subroutine hopen(tno,dataname,status,iostat) subroutine hclose(tno,iostat) subroutine haccess(tno,item,itemname,status,iostat) subroutine hdaccess(item,iostat) subroutine hdelete(tno,itemname,iostat) integer function hsize(item) subroutine hreada(item,buffer,iostat) subroutine hreadb(item,buffer,offset,length,iostat) subroutine hreadj(item,buffer,offset,length,iostat) subroutine hreadi(item,buffer,offset,length,iostat) subroutine hreadr(item,buffer,offset,length,iostat) subroutine hreadd(item,buffer,offset,length,iostat) subroutine hwritea(item,buffer,iostat) subroutine hwriteb(item,buffer,offset,length,iostat) subroutine hwritej(item,buffer,offset,length,iostat) subroutine hwritei(item,buffer,offset,length,iostat) subroutine hwriter(item,buffer,offset,length,iostat) subroutine hwrited(item,buffer,offset,length,iostat)Only two operations can be performed on a data set as a whole, namely to open and to close it. The routines to perform these are hopen and hclose. Here tno is a handle passed back by hopen, dataname is a string giving the name of the data set, and status is either 'old' (when accessing an old data set) or 'new' (when creating a data set). Iostat is a error indicator, being zero if the operation was successful. Because of buffering performed by the i/o routines, it is very important to close a data set when it is no longer needed.
Before any item can be read or written, it must be ``opened'' with the haccess routine. The inputs to this are: tno (the handle passed back by hopen); itemname, a string giving the item name; status, a string which can be 'read', 'write' 'append' or 'scratch' (if an item is opened with status='scratch', an item is created, but then destroyed when the item is closed). The outputs from haccess are firstly a handle, item, which is used to perform i/o on the item, and secondly a status return, iostat. All items should be closed down, with hdaccess, before the data set as a whole is closed.
The hdelete subroutine deletes an item. The integer function hsize returns the size of an item in bytes.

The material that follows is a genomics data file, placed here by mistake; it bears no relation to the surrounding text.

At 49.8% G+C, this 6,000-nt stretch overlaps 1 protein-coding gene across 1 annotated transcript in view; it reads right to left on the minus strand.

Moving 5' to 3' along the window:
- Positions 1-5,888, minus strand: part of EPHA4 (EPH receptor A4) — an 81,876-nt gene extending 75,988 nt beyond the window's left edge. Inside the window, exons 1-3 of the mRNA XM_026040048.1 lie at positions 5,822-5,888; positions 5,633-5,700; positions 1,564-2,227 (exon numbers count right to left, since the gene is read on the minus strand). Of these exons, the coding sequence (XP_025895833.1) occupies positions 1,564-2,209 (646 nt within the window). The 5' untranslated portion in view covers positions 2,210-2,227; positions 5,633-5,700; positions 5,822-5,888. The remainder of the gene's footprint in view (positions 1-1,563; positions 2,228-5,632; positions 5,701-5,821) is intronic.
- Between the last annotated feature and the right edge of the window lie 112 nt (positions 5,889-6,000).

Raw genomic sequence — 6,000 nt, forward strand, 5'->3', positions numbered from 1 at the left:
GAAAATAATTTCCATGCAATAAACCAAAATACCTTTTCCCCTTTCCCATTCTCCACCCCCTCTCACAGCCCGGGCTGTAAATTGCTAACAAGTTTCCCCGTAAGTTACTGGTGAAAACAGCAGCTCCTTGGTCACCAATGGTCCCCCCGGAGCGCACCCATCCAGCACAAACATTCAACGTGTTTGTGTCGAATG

There are a group of i/o routines provided to read and write items. Because items are stored in a machine independent format, there are separate i/o routines for each data type. Each i/o routine performs the conversion between the external (disk) format and the hosts internal format. For example, the hreadr routine reads real numbers. On disk, Miriad reals are stored as IEEE floating point numbers. Internally, however, reals are stored in the hosts machines ``real number format''. The hreadr routine performs the conversion. The read/write routines know nothing about the type of the data it is accessing. The caller must know this, and call the appropriate read/write routine.
All read/write routines take the handle item (passed back by haccess) as their first argument, and pass back an i/o status as the last argument. The second argument is a buffer, which can be either a character string (hreada, hwritea, hreadb, hwriteb), an integer array (hreadj, hwritej, hreadi, hwritei), real (hreadr, hwriter) or double precision (hreadd, hwrited). Hreada and hwritea read/write a text file, performing i/o on a line at a time. Text files are stored using a line-feed character to delimit the end of a line (i.e. the normal UNIX convention, or the VMS Stream_LF convention). The routines hreadb and hwriteb perform i/o on bytes, no conversion being performed - these routines should rarely be needed). The routines hreadj and hwritej assume the integers are externally stored as 16 bit quantities, whereas hreadi and hwritei assume the integers are externally stored as 32 bit quantities. Internally, integers are always stored in the hosts standard integer format (int in C, and an INTEGER in FORTRAN. Real and double precision values are externally stored in IEEE 32 bit and 64 bit floating point format. All read/write routines (except hreada and hwritea) take (as inputs) a byte offset and byte length as their third and fourth arguments. Both offset and length must be a multiple of the size of the data type being accessed (e.g. they must be a multiple of 4 for reals, or 8 for double precision numbers). Apart from this alignment restriction, data items can be read in a random fashion.
All I/O routines pass back an i/o status indicator. A value of zero indicates success, -1 indicates end-of-file, and any other values indicate some other error (that is system dependent).